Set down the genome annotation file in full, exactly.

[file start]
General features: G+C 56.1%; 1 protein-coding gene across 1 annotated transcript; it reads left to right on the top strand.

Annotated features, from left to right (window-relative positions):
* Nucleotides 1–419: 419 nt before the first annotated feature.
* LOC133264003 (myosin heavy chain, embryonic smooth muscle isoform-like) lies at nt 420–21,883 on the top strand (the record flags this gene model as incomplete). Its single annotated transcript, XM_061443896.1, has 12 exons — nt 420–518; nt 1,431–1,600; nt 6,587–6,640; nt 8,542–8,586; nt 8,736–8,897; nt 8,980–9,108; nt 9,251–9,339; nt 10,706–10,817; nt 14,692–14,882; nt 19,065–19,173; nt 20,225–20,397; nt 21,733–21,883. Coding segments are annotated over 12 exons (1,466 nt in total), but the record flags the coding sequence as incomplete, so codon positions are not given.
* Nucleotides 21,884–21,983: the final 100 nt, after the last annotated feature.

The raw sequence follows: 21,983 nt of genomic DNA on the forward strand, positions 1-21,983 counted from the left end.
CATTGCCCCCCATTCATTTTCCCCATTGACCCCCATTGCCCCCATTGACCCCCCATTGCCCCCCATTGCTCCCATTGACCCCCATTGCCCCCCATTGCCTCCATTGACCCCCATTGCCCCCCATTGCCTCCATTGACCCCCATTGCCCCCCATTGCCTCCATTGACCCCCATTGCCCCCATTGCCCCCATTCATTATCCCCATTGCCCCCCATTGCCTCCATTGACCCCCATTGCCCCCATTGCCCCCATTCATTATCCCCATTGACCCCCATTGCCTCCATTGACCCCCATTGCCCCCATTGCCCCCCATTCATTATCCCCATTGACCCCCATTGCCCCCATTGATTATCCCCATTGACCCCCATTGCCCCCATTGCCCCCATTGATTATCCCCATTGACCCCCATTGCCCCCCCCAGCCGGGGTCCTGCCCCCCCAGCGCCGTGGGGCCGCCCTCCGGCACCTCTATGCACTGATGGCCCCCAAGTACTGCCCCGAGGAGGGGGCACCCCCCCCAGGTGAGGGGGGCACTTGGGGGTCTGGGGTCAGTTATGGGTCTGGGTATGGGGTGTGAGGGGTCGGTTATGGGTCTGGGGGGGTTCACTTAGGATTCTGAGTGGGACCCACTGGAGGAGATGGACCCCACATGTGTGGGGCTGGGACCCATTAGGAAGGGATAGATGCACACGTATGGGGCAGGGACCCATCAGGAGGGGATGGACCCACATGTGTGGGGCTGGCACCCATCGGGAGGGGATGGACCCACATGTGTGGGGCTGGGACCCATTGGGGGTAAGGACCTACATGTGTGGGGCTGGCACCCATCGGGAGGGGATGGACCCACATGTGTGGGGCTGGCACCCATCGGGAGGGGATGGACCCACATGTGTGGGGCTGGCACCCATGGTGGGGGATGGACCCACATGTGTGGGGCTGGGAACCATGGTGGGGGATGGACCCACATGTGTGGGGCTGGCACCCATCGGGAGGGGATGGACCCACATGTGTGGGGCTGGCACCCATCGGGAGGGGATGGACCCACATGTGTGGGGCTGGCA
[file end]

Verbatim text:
General features: G+C 56.1%; 1 protein-coding gene across 1 annotated transcript; it reads left to right on the top strand.

Annotated features, from left to right (window-relative positions):
* Nucleotides 1–419: 419 nt before the first annotated feature.
* LOC133264003 (myosin heavy chain, embryonic smooth muscle isoform-like) lies at nt 420–21,883 on the top strand (the record flags this gene model as incomplete). Its single annotated transcript, XM_061443896.1, has 12 exons — nt 420–518; nt 1,431–1,600; nt 6,587–6,640; nt 8,542–8,586; nt 8,736–8,897; nt 8,980–9,108; nt 9,251–9,339; nt 10,706–10,817; nt 14,692–14,882; nt 19,065–19,173; nt 20,225–20,397; nt 21,733–21,883. Coding segments are annotated over 12 exons (1,466 nt in total), but the record flags the coding sequence as incomplete, so codon positions are not given.
* Nucleotides 21,884–21,983: the final 100 nt, after the last annotated feature.

The raw sequence follows: 21,983 nt of genomic DNA on the forward strand, positions 1-21,983 counted from the left end.
CATTGCCCCCCATTCATTTTCCCCATTGACCCCCATTGCCCCCATTGACCCCCCATTGCCCCCCATTGCTCCCATTGACCCCCATTGCCCCCCATTGCCTCCATTGACCCCCATTGCCCCCCATTGCCTCCATTGACCCCCATTGCCCCCCATTGCCTCCATTGACCCCCATTGCCCCCATTGCCCCCATTCATTATCCCCATTGCCCCCCATTGCCTCCATTGACCCCCATTGCCCCCATTGCCCCCATTCATTATCCCCATTGACCCCCATTGCCTCCATTGACCCCCATTGCCCCCATTGCCCCCCATTCATTATCCCCATTGACCCCCATTGCCCCCATTGATTATCCCCATTGACCCCCATTGCCCCCATTGCCCCCATTGATTATCCCCATTGACCCCCATTGCCCCCCCCAGCCGGGGTCCTGCCCCCCCAGCGCCGTGGGGCCGCCCTCCGGCACCTCTATGCACTGATGGCCCCCAAGTACTGCCCCGAGGAGGGGGCACCCCCCCCAGGTGAGGGGGGCACTTGGGGGTCTGGGGTCAGTTATGGGTCTGGGTATGGGGTGTGAGGGGTCGGTTATGGGTCTGGGGGGGTTCACTTAGGATTCTGAGTGGGACCCACTGGAGGAGATGGACCCCACATGTGTGGGGCTGGGACCCATTAGGAAGGGATAGATGCACACGTATGGGGCAGGGACCCATCAGGAGGGGATGGACCCACATGTGTGGGGCTGGCACCCATCGGGAGGGGATGGACCCACATGTGTGGGGCTGGGACCCATTGGGGGTAAGGACCTACATGTGTGGGGCTGGCACCCATCGGGAGGGGATGGACCCACATGTGTGGGGCTGGCACCCATCGGGAGGGGATGGACCCACATGTGTGGGGCTGGCACCCATGGTGGGGGATGGACCCACATGTGTGGGGCTGGGAACCATGGTGGGGGATGGACCCACATGTGTGGGGCTGGCACCCATCGGGAGGGGATGGACCCACATGTGTGGGGCTGGCACCCATCGGGAGGGGATGGACCCACATGTGTGGGGCTGGCA